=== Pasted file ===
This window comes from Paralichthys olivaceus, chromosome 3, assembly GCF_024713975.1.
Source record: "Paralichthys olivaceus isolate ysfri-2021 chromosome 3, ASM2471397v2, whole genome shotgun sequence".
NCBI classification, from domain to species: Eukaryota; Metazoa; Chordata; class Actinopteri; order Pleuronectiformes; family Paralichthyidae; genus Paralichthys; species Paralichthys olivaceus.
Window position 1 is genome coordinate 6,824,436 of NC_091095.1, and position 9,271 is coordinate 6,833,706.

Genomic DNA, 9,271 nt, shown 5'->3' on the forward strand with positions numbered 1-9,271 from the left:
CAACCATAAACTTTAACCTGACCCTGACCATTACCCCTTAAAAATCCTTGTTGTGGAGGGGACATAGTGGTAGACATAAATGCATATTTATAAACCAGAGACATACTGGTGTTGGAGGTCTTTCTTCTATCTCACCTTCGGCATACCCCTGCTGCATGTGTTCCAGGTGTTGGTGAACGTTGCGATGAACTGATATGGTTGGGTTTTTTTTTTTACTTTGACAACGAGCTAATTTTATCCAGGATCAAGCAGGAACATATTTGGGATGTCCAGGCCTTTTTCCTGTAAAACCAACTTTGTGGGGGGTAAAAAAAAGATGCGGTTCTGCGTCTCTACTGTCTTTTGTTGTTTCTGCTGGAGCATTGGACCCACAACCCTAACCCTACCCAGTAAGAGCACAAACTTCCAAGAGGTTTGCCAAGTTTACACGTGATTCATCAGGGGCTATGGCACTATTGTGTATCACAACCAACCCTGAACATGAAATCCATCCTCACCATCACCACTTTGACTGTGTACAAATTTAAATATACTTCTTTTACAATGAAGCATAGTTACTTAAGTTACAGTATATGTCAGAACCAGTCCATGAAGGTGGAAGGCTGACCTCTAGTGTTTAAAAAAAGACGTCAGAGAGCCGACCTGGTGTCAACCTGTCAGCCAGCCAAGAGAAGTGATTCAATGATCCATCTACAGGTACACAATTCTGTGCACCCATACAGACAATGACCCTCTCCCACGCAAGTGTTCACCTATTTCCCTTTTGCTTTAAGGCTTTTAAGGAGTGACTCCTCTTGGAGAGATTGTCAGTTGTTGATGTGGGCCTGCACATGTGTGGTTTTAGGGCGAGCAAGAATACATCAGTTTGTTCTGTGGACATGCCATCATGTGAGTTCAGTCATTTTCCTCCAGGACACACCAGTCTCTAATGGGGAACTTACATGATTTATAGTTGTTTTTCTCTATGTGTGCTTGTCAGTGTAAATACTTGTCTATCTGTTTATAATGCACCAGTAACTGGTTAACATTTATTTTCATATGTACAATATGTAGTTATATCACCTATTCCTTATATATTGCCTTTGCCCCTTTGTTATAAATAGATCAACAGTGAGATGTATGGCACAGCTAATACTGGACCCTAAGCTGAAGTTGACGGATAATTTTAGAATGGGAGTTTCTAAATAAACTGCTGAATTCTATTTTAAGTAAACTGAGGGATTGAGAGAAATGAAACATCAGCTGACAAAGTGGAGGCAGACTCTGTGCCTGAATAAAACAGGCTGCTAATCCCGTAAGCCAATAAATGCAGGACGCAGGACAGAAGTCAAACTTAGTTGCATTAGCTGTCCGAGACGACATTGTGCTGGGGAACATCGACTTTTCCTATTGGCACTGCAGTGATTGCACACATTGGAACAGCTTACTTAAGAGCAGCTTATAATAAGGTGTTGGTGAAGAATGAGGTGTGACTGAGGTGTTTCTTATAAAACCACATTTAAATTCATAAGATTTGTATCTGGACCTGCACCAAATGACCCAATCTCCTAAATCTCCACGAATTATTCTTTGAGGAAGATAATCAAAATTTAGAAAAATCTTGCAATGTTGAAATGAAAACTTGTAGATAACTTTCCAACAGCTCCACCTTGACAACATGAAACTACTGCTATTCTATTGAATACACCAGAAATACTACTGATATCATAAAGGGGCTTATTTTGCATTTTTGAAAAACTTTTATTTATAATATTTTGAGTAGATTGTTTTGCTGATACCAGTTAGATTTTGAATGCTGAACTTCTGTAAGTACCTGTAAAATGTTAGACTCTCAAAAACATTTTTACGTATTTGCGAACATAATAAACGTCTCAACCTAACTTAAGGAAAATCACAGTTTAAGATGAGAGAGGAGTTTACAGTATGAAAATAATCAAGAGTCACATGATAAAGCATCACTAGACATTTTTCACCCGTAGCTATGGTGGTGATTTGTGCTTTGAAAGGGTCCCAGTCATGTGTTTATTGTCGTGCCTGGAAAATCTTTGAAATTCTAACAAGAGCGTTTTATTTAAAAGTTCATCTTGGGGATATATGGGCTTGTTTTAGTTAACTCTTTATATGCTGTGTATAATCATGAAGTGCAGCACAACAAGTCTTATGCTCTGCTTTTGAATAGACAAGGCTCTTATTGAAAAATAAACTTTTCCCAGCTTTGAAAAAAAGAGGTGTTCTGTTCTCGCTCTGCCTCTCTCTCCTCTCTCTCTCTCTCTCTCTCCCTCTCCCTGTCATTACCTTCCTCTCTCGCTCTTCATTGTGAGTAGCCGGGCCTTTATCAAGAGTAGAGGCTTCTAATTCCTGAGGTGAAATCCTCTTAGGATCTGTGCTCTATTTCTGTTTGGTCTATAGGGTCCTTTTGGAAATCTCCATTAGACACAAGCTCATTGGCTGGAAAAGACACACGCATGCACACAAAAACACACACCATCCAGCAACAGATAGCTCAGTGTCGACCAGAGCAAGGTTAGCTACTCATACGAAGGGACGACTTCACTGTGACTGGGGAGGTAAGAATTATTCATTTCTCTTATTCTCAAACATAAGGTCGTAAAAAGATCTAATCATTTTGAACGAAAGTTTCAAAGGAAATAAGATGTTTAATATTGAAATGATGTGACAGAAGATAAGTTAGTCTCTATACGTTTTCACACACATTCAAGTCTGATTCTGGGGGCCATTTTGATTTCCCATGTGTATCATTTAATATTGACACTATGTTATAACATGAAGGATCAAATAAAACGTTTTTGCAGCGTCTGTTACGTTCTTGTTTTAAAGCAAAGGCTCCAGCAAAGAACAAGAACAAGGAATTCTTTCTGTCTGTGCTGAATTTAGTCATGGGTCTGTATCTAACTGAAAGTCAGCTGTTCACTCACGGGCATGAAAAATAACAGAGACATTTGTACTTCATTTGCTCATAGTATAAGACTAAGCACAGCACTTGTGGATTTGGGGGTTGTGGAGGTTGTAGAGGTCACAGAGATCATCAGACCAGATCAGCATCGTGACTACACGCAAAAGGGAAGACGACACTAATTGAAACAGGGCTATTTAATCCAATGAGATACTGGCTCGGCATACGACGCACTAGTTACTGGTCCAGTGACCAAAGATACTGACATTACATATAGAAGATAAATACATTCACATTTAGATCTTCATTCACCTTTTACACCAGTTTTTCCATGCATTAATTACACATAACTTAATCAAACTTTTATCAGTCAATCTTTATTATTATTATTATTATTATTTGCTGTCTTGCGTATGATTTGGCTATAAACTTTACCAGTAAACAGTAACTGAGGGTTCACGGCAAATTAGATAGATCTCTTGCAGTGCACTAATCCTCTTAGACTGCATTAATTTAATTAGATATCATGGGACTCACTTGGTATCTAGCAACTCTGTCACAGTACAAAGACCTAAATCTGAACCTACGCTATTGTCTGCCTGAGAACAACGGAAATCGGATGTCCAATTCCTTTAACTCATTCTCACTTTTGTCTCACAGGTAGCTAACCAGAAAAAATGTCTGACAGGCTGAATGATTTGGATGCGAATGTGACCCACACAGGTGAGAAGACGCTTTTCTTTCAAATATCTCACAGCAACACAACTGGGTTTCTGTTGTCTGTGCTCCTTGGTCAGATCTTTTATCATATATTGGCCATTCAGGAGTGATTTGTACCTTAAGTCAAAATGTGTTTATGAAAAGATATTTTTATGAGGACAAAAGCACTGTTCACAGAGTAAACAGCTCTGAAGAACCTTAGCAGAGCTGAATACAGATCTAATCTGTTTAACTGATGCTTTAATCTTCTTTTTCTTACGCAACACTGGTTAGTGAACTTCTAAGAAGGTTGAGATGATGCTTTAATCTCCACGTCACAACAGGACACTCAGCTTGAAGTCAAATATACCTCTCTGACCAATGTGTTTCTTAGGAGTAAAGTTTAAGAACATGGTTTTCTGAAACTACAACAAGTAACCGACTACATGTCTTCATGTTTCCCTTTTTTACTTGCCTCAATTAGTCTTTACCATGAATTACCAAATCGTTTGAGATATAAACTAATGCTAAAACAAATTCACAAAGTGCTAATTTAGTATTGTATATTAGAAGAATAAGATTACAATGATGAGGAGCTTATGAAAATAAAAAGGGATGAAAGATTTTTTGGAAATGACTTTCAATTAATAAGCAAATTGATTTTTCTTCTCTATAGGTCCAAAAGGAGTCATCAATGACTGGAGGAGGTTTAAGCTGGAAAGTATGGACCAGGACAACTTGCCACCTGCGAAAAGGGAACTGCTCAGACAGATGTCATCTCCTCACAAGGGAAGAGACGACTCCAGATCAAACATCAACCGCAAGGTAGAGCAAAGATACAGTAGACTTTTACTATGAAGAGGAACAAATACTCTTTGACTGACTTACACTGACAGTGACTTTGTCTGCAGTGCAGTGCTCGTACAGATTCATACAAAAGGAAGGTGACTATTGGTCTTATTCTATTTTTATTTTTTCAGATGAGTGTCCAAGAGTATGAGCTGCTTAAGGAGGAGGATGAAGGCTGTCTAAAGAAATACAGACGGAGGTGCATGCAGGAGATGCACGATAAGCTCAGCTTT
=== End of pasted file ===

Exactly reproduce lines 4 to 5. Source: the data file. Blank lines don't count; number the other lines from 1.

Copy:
Window position 1 is genome coordinate 6,824,436 of NC_091095.1, and position 9,271 is coordinate 6,833,706.

Genomic DNA, 9,271 nt, shown 5'->3' on the forward strand with positions numbered 1-9,271 from the left: